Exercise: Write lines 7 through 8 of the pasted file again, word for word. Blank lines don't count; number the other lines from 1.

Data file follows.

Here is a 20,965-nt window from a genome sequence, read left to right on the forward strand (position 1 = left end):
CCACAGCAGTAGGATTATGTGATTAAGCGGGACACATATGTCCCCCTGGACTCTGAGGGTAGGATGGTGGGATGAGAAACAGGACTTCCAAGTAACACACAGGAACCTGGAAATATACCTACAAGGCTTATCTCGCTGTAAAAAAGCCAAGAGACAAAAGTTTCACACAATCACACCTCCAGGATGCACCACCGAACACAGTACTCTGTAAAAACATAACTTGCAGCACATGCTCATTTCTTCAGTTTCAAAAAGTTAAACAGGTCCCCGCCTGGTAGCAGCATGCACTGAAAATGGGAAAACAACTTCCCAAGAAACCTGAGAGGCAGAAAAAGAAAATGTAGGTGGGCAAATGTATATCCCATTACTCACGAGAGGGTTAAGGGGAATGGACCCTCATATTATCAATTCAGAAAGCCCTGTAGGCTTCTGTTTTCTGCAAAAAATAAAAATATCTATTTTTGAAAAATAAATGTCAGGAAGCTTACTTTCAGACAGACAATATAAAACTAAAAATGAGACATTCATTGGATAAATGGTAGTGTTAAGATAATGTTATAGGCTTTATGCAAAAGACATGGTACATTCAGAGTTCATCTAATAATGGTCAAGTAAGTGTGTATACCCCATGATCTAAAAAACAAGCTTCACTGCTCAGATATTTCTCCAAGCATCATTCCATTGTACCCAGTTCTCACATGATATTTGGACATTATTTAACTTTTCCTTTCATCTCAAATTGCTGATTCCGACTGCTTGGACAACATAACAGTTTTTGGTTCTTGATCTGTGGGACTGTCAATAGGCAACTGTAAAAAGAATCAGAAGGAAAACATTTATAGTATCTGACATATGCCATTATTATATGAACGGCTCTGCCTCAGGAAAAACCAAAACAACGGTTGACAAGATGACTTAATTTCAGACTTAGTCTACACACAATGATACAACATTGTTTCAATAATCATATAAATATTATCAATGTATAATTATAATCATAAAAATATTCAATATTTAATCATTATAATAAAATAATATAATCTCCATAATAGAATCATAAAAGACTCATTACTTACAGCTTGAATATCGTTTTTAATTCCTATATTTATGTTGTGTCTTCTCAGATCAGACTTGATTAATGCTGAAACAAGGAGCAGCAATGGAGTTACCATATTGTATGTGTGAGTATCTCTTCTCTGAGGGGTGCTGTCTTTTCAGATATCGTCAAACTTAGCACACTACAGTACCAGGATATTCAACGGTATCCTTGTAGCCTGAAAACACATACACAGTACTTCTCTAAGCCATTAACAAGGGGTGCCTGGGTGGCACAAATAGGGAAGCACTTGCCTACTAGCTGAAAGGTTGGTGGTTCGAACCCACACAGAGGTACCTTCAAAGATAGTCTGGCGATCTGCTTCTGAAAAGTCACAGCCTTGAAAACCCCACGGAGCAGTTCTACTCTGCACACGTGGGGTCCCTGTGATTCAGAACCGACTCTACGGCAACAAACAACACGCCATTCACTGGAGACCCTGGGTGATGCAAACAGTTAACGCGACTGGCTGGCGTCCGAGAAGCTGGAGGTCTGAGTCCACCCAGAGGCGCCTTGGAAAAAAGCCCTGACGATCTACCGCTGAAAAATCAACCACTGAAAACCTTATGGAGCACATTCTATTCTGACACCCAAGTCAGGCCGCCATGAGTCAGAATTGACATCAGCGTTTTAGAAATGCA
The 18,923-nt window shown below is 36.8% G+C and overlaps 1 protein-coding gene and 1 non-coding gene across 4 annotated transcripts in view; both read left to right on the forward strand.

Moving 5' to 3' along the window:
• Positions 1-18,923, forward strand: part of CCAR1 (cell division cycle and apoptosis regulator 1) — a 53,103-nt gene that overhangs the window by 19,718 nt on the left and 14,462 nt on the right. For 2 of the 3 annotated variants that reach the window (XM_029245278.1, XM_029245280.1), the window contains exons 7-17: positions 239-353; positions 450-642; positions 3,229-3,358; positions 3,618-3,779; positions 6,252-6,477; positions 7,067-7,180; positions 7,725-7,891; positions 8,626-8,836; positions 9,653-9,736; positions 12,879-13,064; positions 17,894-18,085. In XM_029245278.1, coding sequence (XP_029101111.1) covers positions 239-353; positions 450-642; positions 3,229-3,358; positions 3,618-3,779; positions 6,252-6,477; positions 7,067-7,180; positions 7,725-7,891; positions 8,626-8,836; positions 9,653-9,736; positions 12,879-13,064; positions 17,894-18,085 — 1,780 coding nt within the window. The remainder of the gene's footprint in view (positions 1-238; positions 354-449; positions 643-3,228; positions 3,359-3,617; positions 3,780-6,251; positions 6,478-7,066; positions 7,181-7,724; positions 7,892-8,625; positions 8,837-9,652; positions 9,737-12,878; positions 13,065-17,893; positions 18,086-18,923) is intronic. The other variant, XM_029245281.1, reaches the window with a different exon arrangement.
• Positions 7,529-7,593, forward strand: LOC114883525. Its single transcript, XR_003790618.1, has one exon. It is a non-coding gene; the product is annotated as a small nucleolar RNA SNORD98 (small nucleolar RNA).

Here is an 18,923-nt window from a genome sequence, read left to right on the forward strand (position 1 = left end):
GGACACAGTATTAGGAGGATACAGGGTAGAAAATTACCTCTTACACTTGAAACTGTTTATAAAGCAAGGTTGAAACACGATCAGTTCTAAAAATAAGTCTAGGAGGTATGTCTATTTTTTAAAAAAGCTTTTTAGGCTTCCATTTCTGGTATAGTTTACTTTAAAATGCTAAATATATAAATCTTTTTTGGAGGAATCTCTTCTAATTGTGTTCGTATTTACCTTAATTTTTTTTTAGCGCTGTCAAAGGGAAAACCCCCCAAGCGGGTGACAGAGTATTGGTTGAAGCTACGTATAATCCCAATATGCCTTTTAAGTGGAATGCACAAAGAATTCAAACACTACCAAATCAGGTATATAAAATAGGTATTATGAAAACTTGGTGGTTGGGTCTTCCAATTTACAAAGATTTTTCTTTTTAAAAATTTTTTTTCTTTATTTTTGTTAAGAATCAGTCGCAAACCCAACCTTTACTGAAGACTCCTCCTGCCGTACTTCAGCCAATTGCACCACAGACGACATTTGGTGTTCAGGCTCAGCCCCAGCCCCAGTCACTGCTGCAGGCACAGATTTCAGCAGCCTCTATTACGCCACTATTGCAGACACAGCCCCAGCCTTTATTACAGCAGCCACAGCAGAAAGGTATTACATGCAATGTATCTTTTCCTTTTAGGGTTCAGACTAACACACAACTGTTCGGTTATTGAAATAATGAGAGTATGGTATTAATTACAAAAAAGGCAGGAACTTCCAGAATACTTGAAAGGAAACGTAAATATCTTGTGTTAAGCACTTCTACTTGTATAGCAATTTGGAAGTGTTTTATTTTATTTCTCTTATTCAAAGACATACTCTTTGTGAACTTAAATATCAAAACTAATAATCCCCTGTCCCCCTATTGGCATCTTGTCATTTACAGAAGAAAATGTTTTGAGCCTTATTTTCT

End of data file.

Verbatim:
Here is an 18,923-nt window from a genome sequence, read left to right on the forward strand (position 1 = left end):
GGACACAGTATTAGGAGGATACAGGGTAGAAAATTACCTCTTACACTTGAAACTGTTTATAAAGCAAGGTTGAAACACGATCAGTTCTAAAAATAAGTCTAGGAGGTATGTCTATTTTTTAAAAAAGCTTTTTAGGCTTCCATTTCTGGTATAGTTTACTTTAAAATGCTAAATATATAAATCTTTTTTGGAGGAATCTCTTCTAATTGTGTTCGTATTTACCTTAATTTTTTTTTAGCGCTGTCAAAGGGAAAACCCCCCAAGCGGGTGACAGAGTATTGGTTGAAGCTACGTATAATCCCAATATGCCTTTTAAGTGGAATGCACAAAGAATTCAAACACTACCAAATCAGGTATATAAAATAGGTATTATGAAAACTTGGTGGTTGGGTCTTCCAATTTACAAAGATTTTTCTTTTTAAAAATTTTTTTTCTTTATTTTTGTTAAGAATCAGTCGCAAACCCAACCTTTACTGAAGACTCCTCCTGCCGTACTTCAGCCAATTGCACCACAGACGACATTTGGTGTTCAGGCTCAGCCCCAGCCCCAGTCACTGCTGCAGGCACAGATTTCAGCAGCCTCTATTACGCCACTATTGCAGACACAGCCCCAGCCTTTATTACAGCAGCCACAGCAGAAAGGTATTACATGCAATGTATCTTTTCCTTTTAGGGTTCAGACTAACACACAACTGTTCGGTTATTGAAATAATGAGAGTATGGTATTAATTACAAAAAAGGCAGGAACTTCCAGAATACTTGAAAGGAAACGTAAATATCTTGTGTTAAGCACTTCTACTTGTATAGCAATTTGGAAGTGTTTTATTTTATTTCTCTTATTCAAAGACATACTCTTTGTGAACTTAAATATCAAAACTAATAATCCCCTGTCCCCCTATTGGCATCTTGTCATTTACAGAAGAAAATGTTTTGAGCCTTATTTTCT